Contemporary Thought on Nineteenth Century Conservatism 1830-1850
The Conservative party remains the longest-established major political party in modern British history. This collection makes available 19th century documents illuminating aspects of Conservatism through a critical period in the party’s history, from 1830 to 1874. It throws light on Conservative ideas, changing policies, party organisation and popular partisan support, showing how Conservatism evolved and responded to domestic and global change. It explores how certain clusters of ideas and beliefs comprised a Conservative view of political action and purposes, often reinforcing the importance of historic institutions such as the Anglican Church, the monarchy and the constitution. It also looks at the ways in which a broadening electorate required the marshalling of Conservative supporters through greater party organisation, and how the Conservative party became the embodiment and expression of durable popular political sentiment. The collection examines how the Conservative party became a body seeking to deliver progress combined with stability.
The documents brought together in this collection give direct voice to how Conservatives of the period perceived and extolled their aspirations, aims, and the values of Conservatism. Introductory essays highlight the main themes and nature of Conservatism in a dynamic age of change and how the Conservative axiom, in an imperfect world of successful adaptation, being essential to effective preservation informed and defined the Conservative party, the views of its leaders, the beliefs of its supporters, and the political outlook they espoused. This second volume continues covering the period 1830-1850.
Edited by Richard Gaunt
Part 5. A Financial Minister, 1842-46
1.Robert Peel, Speech in the House of Commons, February 9th, 1842, on the Corn Laws (John Murray: London, 1842), 3-51.
2.Robert Peel, Speech on the financial condition of the country on March 11th, 1842; with the Schedules containing the new custom duties, and the tax upon property and income. Carefully revised (W.E.Painter: London, 1842), 3-24.
3.‘Sir Robert Peel’s Policy’, Blackwood’s Edinburgh Magazine, 51 (April 1842), 537-552.
4.‘Review of Conservative Publications’, Quarterly Review, 70 (September 1842), 485-531.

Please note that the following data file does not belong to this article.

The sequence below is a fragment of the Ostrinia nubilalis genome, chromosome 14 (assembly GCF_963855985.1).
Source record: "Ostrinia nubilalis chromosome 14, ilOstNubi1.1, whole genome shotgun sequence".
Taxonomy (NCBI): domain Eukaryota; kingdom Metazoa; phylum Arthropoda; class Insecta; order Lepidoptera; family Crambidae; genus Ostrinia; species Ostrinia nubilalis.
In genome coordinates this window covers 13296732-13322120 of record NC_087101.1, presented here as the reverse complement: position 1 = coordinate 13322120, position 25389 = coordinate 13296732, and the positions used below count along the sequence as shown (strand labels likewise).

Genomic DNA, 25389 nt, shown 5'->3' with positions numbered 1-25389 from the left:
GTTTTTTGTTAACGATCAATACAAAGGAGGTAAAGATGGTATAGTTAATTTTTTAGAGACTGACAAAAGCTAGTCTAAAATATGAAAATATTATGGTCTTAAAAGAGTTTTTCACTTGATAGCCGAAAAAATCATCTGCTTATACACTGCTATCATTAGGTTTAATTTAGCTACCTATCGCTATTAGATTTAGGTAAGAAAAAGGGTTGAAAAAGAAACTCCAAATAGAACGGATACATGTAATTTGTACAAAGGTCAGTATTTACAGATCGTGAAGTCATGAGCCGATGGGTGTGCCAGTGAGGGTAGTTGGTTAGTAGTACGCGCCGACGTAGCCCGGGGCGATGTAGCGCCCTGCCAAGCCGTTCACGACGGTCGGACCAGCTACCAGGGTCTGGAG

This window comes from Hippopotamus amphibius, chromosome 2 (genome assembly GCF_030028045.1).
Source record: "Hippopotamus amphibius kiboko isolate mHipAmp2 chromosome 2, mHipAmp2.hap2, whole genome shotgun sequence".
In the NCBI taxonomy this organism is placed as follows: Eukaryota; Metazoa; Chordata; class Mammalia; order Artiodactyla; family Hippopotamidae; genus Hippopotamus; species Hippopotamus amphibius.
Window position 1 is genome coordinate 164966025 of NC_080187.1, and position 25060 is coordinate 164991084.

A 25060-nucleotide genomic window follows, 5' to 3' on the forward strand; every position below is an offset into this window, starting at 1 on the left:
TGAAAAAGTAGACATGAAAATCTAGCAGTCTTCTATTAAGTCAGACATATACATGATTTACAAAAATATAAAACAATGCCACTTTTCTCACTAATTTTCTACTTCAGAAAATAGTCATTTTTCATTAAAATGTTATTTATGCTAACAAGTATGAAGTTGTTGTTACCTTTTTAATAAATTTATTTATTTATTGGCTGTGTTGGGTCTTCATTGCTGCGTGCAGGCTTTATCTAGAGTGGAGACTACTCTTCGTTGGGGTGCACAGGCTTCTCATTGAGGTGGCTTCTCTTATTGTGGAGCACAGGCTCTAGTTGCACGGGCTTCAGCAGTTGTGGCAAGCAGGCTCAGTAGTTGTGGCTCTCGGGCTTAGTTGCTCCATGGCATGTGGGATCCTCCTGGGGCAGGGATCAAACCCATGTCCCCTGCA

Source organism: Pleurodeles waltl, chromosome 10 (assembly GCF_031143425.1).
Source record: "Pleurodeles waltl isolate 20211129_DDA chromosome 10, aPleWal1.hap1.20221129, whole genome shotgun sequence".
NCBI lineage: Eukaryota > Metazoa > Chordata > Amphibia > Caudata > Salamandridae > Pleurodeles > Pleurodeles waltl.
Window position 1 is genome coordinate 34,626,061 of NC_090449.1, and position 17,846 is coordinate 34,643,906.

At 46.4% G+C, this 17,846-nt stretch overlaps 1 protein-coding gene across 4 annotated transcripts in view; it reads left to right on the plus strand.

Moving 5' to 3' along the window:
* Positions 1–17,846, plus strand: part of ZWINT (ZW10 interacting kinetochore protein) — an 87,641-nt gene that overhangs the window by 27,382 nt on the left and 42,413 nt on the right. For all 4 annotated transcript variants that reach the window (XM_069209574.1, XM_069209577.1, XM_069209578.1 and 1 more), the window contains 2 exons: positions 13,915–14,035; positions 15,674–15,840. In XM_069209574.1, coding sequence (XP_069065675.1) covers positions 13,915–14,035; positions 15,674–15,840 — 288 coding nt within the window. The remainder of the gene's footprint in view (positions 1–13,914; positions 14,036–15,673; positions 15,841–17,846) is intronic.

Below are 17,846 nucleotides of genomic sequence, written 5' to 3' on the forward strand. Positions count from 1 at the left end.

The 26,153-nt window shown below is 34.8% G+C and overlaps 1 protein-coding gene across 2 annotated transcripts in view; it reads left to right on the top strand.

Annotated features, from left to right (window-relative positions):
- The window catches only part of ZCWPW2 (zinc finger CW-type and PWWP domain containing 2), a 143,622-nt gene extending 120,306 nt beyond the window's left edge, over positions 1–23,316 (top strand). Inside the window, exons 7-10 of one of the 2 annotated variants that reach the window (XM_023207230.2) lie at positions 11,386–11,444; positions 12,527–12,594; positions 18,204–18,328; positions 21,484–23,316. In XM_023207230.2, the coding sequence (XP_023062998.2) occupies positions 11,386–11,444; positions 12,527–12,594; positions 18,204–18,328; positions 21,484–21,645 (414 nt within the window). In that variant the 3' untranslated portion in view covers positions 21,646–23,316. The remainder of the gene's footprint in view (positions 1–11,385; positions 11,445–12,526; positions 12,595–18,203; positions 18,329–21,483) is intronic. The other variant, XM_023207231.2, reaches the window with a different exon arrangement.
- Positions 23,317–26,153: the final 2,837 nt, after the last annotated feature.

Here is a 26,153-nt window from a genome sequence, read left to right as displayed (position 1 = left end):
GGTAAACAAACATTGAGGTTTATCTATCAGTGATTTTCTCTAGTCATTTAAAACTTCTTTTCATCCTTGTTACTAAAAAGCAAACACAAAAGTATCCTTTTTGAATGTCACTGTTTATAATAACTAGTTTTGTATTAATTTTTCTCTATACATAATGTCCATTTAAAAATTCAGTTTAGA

5.Robert Peel, Speeches May 6th and 20th, 1844, on the Renewal of the Bank Charter, and the state of the law respecting Currency and Banking (John Murray: London, 1844), 54-80.
6.‘Ministerial Measures’, Blackwood’s Edinburgh Magazine, 365/59 (March 1846), 373-384.
7.Robert Peel, Speech on the Repeal of the Corn Laws, May 15, 1846 (1846), 231-260.
8.‘The Late and the Present Ministry’, Blackwood’s Edinburgh Magazine, 60 (August 1846), 249-260.
9.‘Close of Sir Robert Peel’s Administration’, Quarterly Review, 78 (August 1846), 535-580.
Part 6. Conservative Disunion, 1847-50
10.Robert Peel, Letter from Sir Robert Peel to the electors for the Borough of Tamworth, 4th edition (James Bain: London, 1847), 1-35.
11.Britannicus, Political Principles. An answer to the letter from Sir Robert Peel, Bart, to his constituents, 2nd edition (John Ollivier: London, 1847), 3-20.
12.‘Conservative Union’, Blackwood’s Edinburgh Magazine, 64 (November 1848), 632-640.
13.‘The Conservative Party’, Fraser’s Magazine for Town and Country, 39/230 (February 1849), 224-236.
14. Anglicanus, The State of the Nation; or, an Inquiry into the effects of free trade principles upon British industry and taxation, in which the arguments of Sir Robert Peel in reply to Mr Disraeli are investigated and refuted (Hearne: London, 1849), 3-64.
15.Robert Peel, Speech in the House of Commons, June 28, 1850, on Mr Roebuck’s motion (1850), 3-24.
16.‘Sir Robert Peel’, Blackwood’s Edinburgh Magazine 419, 68(September 1850), 354-372.